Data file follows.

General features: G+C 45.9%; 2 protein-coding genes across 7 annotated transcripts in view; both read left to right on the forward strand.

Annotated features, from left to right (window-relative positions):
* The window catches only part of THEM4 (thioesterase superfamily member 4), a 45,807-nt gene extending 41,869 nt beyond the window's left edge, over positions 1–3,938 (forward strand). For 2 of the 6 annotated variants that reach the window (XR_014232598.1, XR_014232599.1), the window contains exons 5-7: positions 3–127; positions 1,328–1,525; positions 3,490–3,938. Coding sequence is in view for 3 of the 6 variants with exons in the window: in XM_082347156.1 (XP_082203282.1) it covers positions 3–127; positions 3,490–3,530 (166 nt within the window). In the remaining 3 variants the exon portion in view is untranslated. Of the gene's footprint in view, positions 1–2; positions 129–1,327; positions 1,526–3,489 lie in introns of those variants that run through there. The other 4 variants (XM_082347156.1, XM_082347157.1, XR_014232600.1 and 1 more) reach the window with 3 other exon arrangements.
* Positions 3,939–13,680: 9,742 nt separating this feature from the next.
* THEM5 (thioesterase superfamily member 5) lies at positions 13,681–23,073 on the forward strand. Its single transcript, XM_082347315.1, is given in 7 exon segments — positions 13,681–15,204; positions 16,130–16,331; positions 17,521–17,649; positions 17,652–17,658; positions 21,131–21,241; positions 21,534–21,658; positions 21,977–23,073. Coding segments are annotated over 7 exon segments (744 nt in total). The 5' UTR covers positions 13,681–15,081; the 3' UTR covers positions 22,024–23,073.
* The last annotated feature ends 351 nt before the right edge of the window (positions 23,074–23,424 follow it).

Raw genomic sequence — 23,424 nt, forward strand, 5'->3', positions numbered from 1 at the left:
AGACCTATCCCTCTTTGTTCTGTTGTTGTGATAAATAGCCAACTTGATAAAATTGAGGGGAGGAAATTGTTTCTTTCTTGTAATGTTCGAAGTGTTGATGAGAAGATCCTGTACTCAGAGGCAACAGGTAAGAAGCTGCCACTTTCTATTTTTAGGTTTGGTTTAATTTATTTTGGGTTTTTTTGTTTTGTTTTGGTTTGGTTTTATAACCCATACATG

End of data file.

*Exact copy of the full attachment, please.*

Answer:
General features: G+C 45.9%; 2 protein-coding genes across 7 annotated transcripts in view; both read left to right on the forward strand.

Annotated features, from left to right (window-relative positions):
* The window catches only part of THEM4 (thioesterase superfamily member 4), a 45,807-nt gene extending 41,869 nt beyond the window's left edge, over positions 1–3,938 (forward strand). For 2 of the 6 annotated variants that reach the window (XR_014232598.1, XR_014232599.1), the window contains exons 5-7: positions 3–127; positions 1,328–1,525; positions 3,490–3,938. Coding sequence is in view for 3 of the 6 variants with exons in the window: in XM_082347156.1 (XP_082203282.1) it covers positions 3–127; positions 3,490–3,530 (166 nt within the window). In the remaining 3 variants the exon portion in view is untranslated. Of the gene's footprint in view, positions 1–2; positions 129–1,327; positions 1,526–3,489 lie in introns of those variants that run through there. The other 4 variants (XM_082347156.1, XM_082347157.1, XR_014232600.1 and 1 more) reach the window with 3 other exon arrangements.
* Positions 3,939–13,680: 9,742 nt separating this feature from the next.
* THEM5 (thioesterase superfamily member 5) lies at positions 13,681–23,073 on the forward strand. Its single transcript, XM_082347315.1, is given in 7 exon segments — positions 13,681–15,204; positions 16,130–16,331; positions 17,521–17,649; positions 17,652–17,658; positions 21,131–21,241; positions 21,534–21,658; positions 21,977–23,073. Coding segments are annotated over 7 exon segments (744 nt in total). The 5' UTR covers positions 13,681–15,081; the 3' UTR covers positions 22,024–23,073.
* The last annotated feature ends 351 nt before the right edge of the window (positions 23,074–23,424 follow it).

Raw genomic sequence — 23,424 nt, forward strand, 5'->3', positions numbered from 1 at the left:
AGACCTATCCCTCTTTGTTCTGTTGTTGTGATAAATAGCCAACTTGATAAAATTGAGGGGAGGAAATTGTTTCTTTCTTGTAATGTTCGAAGTGTTGATGAGAAGATCCTGTACTCAGAGGCAACAGGTAAGAAGCTGCCACTTTCTATTTTTAGGTTTGGTTTAATTTATTTTGGGTTTTTTTGTTTTGTTTTGGTTTGGTTTTATAACCCATACATG